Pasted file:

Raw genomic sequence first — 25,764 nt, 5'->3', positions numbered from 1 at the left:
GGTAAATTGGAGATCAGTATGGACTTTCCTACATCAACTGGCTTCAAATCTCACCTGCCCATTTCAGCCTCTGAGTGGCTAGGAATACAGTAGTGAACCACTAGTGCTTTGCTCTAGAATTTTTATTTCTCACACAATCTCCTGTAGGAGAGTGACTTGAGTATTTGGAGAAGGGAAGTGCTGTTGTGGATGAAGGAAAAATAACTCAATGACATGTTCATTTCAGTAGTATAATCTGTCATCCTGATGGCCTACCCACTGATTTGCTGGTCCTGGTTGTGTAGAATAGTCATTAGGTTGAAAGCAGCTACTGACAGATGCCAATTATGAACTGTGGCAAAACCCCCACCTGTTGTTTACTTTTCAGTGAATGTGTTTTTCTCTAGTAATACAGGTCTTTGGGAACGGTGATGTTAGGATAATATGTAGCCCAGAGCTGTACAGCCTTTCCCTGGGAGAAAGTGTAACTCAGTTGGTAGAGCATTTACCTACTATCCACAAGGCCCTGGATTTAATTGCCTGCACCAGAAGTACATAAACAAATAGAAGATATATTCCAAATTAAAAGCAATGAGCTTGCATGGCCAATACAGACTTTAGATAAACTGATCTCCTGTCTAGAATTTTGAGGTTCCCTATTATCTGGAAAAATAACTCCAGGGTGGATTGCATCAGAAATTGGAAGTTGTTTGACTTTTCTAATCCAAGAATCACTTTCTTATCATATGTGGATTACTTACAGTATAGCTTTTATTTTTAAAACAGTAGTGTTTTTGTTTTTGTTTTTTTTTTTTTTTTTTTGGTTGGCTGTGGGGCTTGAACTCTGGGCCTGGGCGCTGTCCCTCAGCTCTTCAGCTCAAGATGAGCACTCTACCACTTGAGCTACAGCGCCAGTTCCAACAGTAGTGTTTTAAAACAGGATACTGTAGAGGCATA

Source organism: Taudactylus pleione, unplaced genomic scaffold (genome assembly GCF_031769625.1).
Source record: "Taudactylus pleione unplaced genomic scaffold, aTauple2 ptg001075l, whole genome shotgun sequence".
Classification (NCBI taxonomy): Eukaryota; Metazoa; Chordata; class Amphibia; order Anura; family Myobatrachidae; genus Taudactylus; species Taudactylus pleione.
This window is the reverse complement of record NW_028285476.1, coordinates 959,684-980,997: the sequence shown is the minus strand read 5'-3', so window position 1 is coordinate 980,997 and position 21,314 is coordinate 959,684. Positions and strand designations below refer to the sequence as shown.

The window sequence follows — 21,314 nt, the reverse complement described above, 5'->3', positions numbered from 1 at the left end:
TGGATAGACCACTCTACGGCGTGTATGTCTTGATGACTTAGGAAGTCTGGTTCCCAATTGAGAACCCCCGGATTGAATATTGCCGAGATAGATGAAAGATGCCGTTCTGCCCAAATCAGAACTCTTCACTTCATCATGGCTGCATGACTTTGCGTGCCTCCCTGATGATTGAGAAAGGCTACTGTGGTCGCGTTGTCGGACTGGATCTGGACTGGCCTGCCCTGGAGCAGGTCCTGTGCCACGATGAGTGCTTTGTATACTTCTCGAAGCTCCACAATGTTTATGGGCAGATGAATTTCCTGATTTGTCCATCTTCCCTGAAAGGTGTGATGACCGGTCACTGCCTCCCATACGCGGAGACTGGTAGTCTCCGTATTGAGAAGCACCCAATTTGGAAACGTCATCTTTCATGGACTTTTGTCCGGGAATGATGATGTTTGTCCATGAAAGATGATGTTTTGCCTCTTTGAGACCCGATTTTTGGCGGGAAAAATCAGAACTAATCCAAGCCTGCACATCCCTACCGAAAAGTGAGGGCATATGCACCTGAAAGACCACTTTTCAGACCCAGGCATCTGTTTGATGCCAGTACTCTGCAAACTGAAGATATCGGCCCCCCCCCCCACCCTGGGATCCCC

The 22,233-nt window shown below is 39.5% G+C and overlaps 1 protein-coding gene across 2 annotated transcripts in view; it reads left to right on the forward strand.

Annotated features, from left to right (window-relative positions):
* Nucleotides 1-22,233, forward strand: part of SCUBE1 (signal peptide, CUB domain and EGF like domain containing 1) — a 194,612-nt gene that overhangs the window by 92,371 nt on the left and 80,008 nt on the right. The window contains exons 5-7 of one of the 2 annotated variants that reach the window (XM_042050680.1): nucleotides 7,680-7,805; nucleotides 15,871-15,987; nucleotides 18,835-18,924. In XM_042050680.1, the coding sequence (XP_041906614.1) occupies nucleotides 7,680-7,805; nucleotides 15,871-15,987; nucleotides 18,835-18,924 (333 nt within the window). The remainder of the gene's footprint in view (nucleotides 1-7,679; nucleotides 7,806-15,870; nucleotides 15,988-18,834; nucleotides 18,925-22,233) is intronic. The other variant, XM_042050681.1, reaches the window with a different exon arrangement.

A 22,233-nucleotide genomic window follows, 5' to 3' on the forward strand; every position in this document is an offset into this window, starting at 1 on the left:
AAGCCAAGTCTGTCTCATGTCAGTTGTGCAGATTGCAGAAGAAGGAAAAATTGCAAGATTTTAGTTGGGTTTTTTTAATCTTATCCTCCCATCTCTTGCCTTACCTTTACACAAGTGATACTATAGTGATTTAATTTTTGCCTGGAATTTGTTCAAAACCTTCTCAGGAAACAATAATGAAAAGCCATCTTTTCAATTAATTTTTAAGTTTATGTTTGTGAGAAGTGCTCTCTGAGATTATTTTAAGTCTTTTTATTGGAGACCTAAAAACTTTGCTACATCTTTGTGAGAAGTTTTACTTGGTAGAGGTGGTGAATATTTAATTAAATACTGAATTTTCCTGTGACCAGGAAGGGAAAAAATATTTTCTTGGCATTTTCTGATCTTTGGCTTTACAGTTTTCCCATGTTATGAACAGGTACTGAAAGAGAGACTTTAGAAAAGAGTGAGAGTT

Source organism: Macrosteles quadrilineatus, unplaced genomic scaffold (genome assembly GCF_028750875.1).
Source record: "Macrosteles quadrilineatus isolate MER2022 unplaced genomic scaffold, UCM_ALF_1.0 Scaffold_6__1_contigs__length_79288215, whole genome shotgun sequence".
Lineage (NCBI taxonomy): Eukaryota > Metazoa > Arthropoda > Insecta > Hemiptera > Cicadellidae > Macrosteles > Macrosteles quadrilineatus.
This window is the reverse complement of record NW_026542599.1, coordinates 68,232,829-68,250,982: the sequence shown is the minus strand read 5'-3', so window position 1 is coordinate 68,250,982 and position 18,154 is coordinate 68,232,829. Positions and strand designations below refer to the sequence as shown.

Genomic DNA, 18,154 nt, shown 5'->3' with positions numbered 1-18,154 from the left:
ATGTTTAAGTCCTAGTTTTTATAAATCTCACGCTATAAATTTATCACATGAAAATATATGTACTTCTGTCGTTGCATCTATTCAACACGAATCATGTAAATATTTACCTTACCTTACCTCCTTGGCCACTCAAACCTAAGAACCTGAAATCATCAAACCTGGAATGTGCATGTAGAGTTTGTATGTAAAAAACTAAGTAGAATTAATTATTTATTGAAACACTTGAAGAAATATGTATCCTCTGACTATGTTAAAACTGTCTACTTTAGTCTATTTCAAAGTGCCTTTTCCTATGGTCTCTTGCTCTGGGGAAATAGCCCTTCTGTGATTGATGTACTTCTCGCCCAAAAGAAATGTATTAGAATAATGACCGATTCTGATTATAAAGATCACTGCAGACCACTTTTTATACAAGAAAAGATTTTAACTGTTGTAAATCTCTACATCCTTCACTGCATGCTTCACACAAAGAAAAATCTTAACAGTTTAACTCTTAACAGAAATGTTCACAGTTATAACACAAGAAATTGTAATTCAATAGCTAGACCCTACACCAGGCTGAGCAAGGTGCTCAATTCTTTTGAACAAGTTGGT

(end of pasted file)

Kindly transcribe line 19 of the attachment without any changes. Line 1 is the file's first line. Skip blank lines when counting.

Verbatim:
ATGTTTAAGTCCTAGTTTTTATAAATCTCACGCTATAAATTTATCACATGAAAATATATGTACTTCTGTCGTTGCATCTATTCAACACGAATCATGTAAATATTTACCTTACCTTACCTCCTTGGCCACTCAAACCTAAGAACCTGAAATCATCAAACCTGGAATGTGCATGTAGAGTTTGTATGTAAAAAACTAAGTAGAATTAATTATTTATTGAAACACTTGAAGAAATATGTATCCTCTGACTATGTTAAAACTGTCTACTTTAGTCTATTTCAAAGTGCCTTTTCCTATGGTCTCTTGCTCTGGGGAAATAGCCCTTCTGTGATTGATGTACTTCTCGCCCAAAAGAAATGTATTAGAATAATGACCGATTCTGATTATAAAGATCACTGCAGACCACTTTTTATACAAGAAAAGATTTTAACTGTTGTAAATCTCTACATCCTTCACTGCATGCTTCACACAAAGAAAAATCTTAACAGTTTAACTCTTAACAGAAATGTTCACAGTTATAACACAAGAAATTGTAATTCAATAGCTAGACCCTACACCAGGCTGAGCAAGGTGCTCAATTCTTTTGAACAAGTTGGT